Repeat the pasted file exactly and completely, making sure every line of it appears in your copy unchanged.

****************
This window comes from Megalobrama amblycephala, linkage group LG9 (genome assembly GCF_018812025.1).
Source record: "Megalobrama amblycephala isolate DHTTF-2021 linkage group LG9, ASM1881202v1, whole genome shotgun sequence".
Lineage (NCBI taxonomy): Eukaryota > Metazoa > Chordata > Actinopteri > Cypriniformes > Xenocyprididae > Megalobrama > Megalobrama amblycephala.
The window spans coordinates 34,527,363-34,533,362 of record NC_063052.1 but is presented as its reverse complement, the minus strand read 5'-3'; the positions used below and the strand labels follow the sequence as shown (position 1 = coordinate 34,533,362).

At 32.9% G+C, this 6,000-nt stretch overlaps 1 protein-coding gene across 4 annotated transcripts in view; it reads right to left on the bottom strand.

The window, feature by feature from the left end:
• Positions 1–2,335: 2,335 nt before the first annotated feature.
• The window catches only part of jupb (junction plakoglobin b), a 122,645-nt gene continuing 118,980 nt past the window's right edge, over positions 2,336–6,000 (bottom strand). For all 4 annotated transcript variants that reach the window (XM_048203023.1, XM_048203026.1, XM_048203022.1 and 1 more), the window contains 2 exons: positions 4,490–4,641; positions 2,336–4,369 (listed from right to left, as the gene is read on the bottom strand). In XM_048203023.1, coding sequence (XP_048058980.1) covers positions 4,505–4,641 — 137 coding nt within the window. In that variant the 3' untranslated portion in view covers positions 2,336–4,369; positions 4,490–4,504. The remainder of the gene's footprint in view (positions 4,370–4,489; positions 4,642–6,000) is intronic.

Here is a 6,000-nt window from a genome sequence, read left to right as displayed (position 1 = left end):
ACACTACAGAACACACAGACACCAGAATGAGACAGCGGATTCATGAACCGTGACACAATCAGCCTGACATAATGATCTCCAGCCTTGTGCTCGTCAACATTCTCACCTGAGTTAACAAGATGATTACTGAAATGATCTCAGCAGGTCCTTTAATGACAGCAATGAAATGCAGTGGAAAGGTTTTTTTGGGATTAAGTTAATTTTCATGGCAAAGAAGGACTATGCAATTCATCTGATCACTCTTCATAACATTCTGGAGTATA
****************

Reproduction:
This window comes from Megalobrama amblycephala, linkage group LG9 (genome assembly GCF_018812025.1).
Source record: "Megalobrama amblycephala isolate DHTTF-2021 linkage group LG9, ASM1881202v1, whole genome shotgun sequence".
Lineage (NCBI taxonomy): Eukaryota > Metazoa > Chordata > Actinopteri > Cypriniformes > Xenocyprididae > Megalobrama > Megalobrama amblycephala.
The window spans coordinates 34,527,363-34,533,362 of record NC_063052.1 but is presented as its reverse complement, the minus strand read 5'-3'; the positions used below and the strand labels follow the sequence as shown (position 1 = coordinate 34,533,362).

At 32.9% G+C, this 6,000-nt stretch overlaps 1 protein-coding gene across 4 annotated transcripts in view; it reads right to left on the bottom strand.

The window, feature by feature from the left end:
• Positions 1–2,335: 2,335 nt before the first annotated feature.
• The window catches only part of jupb (junction plakoglobin b), a 122,645-nt gene continuing 118,980 nt past the window's right edge, over positions 2,336–6,000 (bottom strand). For all 4 annotated transcript variants that reach the window (XM_048203023.1, XM_048203026.1, XM_048203022.1 and 1 more), the window contains 2 exons: positions 4,490–4,641; positions 2,336–4,369 (listed from right to left, as the gene is read on the bottom strand). In XM_048203023.1, coding sequence (XP_048058980.1) covers positions 4,505–4,641 — 137 coding nt within the window. In that variant the 3' untranslated portion in view covers positions 2,336–4,369; positions 4,490–4,504. The remainder of the gene's footprint in view (positions 4,370–4,489; positions 4,642–6,000) is intronic.

Here is a 6,000-nt window from a genome sequence, read left to right as displayed (position 1 = left end):
ACACTACAGAACACACAGACACCAGAATGAGACAGCGGATTCATGAACCGTGACACAATCAGCCTGACATAATGATCTCCAGCCTTGTGCTCGTCAACATTCTCACCTGAGTTAACAAGATGATTACTGAAATGATCTCAGCAGGTCCTTTAATGACAGCAATGAAATGCAGTGGAAAGGTTTTTTTGGGATTAAGTTAATTTTCATGGCAAAGAAGGACTATGCAATTCATCTGATCACTCTTCATAACATTCTGGAGTATA